Appellate Review — Decisions Reviewable; Constitutional Law — Due Process — Notice and Hearing

    Although appellants could have addressed the issue of deficient notice of trial with an appropriate filing in the trial court, they were not required to before filing an appeal since a trial court may not shirk its responsibility to provide notice in compliance with due process merely because a party has a measure of recourse when notice is deficient. Farek v. Ruben, 16 FSM Intrm. 154, 157 (Chk. S. Ct. App. 2008).

Appellate Review — Decisions Reviewable; Constitutional Law — Due Process — Notice and Hearing

    Where a plain error is involved that is obvious and substantial and that seriously affects the fairness, integrity, or public reputation of judicial proceedings, a party will not be deemed to have waived the right to challenge the issue on appeal. In such cases, where the courtís integrity is brought

[16 FSM Intrm 156]

into question because the court did not follow its own procedures for providing notice of trial, the only remedy is to permit a new trial where adequate noticis given. Farek v. Ruben, 16 FSM Intrm. 154, 157-58 (Chk. S. Ct. App. 2008).

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COURTíS OPINION

JUDAH C. JOHNNY, Temporary Justice, Presiding:

    This is an appeal from the trial courtís decision in Chuuk State Supreme Court trial division Civil Action No. 81-2001 confirming appelleesí ownership of certain land. We vacate the judgment and remand for a new trial.

I. Background

    The Chuuk State Supreme Court trial division entered judgment on December 7, 2004. At issue was the validity of a land transfer from Singeru Maipi to the appellees, Hersin and Moria Ruben. On May 1, 2001, appellees filed their complaint for trespass against appellants, Assuncion Fabian Farek and Edmond Farek. On May 31, 2001, appellants answered and counterclaimed.

    According to the trial court record, on March 14, 2003 the court issued a notice for trial to continue on March 26, 2003. The return of service signed by the courtís clerk indicates that service of the notice was effectuated on both parties by "leaving a copy at their mail box located at the Clerk of Courts Office." Record on Appeal at 38. There is no indication that appellants received actual notice of the trial date or that notice was effected by means other than the March 14, 2003 notice. According to the trial court record, on March 26, 2003, counsel for appellees appeared, but neither appellants nor their counsel appeared. After appellees presented their case, the court took the matter under advisement as to whether to issue a judgment, or whether to issue an order for appellants to show cause why they had not appeared for trial. No further action is indicated in the record until the court entered judgment appelleesí favor on December 7, 2004 finding that appellants "failed to prove that they are part owners" of the land at issue. Judgment at 4.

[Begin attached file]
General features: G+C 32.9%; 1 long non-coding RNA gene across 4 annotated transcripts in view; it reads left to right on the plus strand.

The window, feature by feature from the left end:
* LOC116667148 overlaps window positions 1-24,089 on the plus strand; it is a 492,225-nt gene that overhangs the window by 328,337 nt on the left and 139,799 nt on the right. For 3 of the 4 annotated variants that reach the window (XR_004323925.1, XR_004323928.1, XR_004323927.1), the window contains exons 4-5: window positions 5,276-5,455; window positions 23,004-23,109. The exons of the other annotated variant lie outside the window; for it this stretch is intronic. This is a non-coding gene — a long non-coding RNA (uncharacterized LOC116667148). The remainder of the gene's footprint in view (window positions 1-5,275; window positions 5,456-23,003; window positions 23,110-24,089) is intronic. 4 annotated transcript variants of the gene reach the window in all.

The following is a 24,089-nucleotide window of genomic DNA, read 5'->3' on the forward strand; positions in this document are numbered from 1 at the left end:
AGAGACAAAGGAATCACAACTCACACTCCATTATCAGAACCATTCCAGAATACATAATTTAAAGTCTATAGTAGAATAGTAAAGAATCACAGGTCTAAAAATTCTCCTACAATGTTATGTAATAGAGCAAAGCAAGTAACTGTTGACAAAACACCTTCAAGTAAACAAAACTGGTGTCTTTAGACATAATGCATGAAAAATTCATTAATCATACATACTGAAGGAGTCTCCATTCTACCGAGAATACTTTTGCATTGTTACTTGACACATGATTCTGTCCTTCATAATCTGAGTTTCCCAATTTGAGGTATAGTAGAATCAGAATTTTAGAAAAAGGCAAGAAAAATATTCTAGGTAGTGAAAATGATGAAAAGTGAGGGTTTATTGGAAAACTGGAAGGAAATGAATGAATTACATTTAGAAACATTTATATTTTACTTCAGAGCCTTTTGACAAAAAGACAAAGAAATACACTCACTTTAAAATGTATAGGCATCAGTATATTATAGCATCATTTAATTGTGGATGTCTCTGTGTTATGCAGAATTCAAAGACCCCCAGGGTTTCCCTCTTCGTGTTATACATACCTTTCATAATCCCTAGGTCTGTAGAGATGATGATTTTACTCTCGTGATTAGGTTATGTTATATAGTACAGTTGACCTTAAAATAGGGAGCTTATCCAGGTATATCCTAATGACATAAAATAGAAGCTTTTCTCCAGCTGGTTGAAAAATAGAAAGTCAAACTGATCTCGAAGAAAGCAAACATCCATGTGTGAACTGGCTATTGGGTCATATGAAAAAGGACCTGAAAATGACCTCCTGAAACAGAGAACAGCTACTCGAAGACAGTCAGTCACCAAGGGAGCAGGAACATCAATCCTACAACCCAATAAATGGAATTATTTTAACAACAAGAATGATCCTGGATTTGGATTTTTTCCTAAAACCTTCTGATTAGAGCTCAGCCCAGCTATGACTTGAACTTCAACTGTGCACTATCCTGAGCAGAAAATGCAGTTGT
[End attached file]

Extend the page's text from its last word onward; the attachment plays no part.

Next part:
II. The Law

A. Issues and Standard of Review

    The issues before us are whether judgment was improperly entered in favor of appellees when appellants contend that they did not appear and present their case at trial because they had not received notice of trial, and whether the evidence was sufficient to support the trial courtís verdict for the appellees. The former issue is one of law, which we review de novo. Ruben v. Hartman, 15 FSM Intrm. 100, 108 (Chk. S. Ct. App. 2007). The latter issue involves a review of the trial courtís findings of fact and is reviewed under a "clearly erroneous" standard. Chk. Civ. R. 52(a). An appellate court will overturn a trial courtís factual findings only when they are not supported by substantial evidence in the record, or if they were the result of an erroneous conception of the applicable law, or if, after a consideration of the entire record, the appellate court is left with a definite and firm conviction that a mistake has been made. Ruben, 15 FSM Intrm. at 108.

B. Notice of Trial

    It is essential that the trial court insure that its own notice procedures satisfy the requirements